News of retired Marine Gen. John Kelly‘s departure as White House chief of oozed out over the weekend like toxic slime. What does it mean for the military?
Nothing good, I fear.
First, it means that there will be one less voice around Trump that speaks with understanding about defense issues, and is willing to speak up when Trump misunderstands something or makes a false assumption. That’s not good. It makes me more worried especially about North Korea, an area where Trump seems to think he knows what he is doing.
In my dealings with Kelly, years ago, I found him to be a tough-minded realist. (He seems to have unleashed his inner right-winger since then, but I never saw that.) The next White House chief of staff is likely not to be as savvy — and also almost certainly will have less military experience than Kelly. The leading candidate until Sunday was Pence chief of staff Nick Ayers, whose closest brush with wearing a uniform was being taken in by the Georgia State Police on a DUI charge. (He reportedly declined to do the breathalyzer thing and got the charge reduced to reckless driving. He also made sure the trooper knew that “I’m the governor’s campaign manager.”)
Second, it means that the Marine Corps’ stranglehold on the top of the U.S. military establishment is loosening. The Corps is losing an alumnus at the White House, and at almost the same time, Trump announced in a tweet that the current chief of staff of the Army, Gen. Mark Milley, will succeed Marine Gen. Joseph Dunford next year as chairman of the Joint Chiefs of Staff.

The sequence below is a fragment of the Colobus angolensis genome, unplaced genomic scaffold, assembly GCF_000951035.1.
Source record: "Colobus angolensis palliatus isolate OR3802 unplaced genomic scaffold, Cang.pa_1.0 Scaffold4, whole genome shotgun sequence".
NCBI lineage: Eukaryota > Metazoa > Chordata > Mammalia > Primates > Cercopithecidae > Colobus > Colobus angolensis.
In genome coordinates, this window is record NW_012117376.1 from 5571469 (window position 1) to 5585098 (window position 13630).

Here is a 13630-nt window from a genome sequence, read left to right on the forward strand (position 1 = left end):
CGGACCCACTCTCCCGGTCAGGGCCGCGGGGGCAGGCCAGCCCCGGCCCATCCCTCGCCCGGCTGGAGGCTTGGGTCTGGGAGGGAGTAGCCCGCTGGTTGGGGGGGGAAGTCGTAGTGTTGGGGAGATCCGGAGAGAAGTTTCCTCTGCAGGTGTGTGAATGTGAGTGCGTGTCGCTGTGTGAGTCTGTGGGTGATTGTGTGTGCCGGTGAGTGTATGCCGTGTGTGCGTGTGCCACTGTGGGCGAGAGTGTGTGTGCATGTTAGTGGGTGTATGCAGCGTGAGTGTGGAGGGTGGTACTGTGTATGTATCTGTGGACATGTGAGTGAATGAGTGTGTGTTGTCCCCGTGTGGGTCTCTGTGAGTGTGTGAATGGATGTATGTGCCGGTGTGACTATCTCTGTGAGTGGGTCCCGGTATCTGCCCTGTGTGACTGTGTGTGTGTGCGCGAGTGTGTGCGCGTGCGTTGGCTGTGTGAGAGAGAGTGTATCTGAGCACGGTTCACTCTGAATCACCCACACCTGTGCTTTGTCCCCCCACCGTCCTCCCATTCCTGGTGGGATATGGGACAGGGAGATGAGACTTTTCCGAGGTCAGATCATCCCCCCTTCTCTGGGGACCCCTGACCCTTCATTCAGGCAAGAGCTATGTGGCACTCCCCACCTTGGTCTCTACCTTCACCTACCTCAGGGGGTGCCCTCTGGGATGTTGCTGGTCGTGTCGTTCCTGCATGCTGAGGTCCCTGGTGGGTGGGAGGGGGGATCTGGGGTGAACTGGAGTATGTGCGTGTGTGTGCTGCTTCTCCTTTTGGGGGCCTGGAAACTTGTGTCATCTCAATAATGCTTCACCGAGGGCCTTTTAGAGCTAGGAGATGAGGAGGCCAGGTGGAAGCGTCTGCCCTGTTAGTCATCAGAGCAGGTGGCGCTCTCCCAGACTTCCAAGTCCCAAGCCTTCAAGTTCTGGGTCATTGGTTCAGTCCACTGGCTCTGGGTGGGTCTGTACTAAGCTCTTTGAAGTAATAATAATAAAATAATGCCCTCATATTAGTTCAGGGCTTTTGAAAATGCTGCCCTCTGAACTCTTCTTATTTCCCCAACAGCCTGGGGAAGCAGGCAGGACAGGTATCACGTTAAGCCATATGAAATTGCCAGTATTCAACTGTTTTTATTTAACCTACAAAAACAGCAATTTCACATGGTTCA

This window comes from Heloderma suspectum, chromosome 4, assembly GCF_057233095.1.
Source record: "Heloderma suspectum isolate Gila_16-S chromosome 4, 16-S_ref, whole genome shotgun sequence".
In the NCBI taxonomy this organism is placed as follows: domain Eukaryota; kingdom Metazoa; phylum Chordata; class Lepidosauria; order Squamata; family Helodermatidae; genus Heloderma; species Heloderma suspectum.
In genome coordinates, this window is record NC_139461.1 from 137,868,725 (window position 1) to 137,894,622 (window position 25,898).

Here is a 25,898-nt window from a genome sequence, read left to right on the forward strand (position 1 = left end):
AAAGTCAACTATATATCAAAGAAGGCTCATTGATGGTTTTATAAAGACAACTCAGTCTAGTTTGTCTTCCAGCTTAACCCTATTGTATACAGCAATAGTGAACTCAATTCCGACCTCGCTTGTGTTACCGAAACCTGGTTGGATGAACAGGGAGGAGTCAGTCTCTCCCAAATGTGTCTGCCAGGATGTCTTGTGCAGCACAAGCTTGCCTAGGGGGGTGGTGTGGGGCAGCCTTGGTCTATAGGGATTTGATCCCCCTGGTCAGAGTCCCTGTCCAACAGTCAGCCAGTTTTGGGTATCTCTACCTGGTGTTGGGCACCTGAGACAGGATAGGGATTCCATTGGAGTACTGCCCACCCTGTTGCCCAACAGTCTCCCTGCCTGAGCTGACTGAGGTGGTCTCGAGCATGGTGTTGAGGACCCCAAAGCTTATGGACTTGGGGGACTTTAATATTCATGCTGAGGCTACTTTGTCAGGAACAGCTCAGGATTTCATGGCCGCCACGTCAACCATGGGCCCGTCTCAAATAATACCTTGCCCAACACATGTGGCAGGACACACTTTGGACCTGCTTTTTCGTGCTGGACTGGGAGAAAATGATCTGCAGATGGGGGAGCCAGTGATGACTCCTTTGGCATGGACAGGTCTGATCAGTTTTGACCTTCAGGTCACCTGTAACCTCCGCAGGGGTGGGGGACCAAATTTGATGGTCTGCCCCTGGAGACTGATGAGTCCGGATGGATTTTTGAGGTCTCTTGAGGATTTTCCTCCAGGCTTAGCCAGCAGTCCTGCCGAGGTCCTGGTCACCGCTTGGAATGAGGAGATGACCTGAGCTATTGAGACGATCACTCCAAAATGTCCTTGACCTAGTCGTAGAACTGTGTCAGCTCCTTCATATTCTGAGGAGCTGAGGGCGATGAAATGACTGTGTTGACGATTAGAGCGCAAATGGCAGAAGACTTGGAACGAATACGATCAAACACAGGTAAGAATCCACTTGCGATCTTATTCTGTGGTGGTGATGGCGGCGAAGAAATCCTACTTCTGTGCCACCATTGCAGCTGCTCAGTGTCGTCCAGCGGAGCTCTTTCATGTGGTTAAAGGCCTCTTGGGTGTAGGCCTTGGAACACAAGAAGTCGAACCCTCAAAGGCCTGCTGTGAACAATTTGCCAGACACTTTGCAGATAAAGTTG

Third, and perhaps most importantly, it places a question mark over the future of James Mattis, a third Marine, as Secretary of Defense. He’s had a good ally in Kelly, his former subordinate in Iraq, so his job is probably about to get tougher. And in my experience, SecDefs begin to burn out in their third year, into which Mattis is heading. At some point, going home to that food bank in Richland, Washington, may become too strong a lure to resist.
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WASHINGTON (Reuters) - A 40-foot-tall (12 meters) cross-shaped war memorial standing on public land in Maryland does not constitute government endorsement of religion, the Supreme Court ruled on Thursday in a decision that leaves unanswered questions about the boundaries of the U.S. Constitution's separation of church and state.
The justices were divided on many of the legal issues but the vote was 7-2 to overturn a lower court ruling that had declared the so-called Peace Cross in Bladensburg unconstitutional in a legal challenge mounted by the American Humanist Association, a group that advocates for secular governance. The concrete cross was erected in 1925 as a memorial to troops killed in World War One.
The ruling made it clear that a long-standing monument in the shape of a Christian cross on public land was permissible but the justices were divided over whether other types of religious displays and symbols on government property would be allowed. Those issues are likely to come before the court in future cases.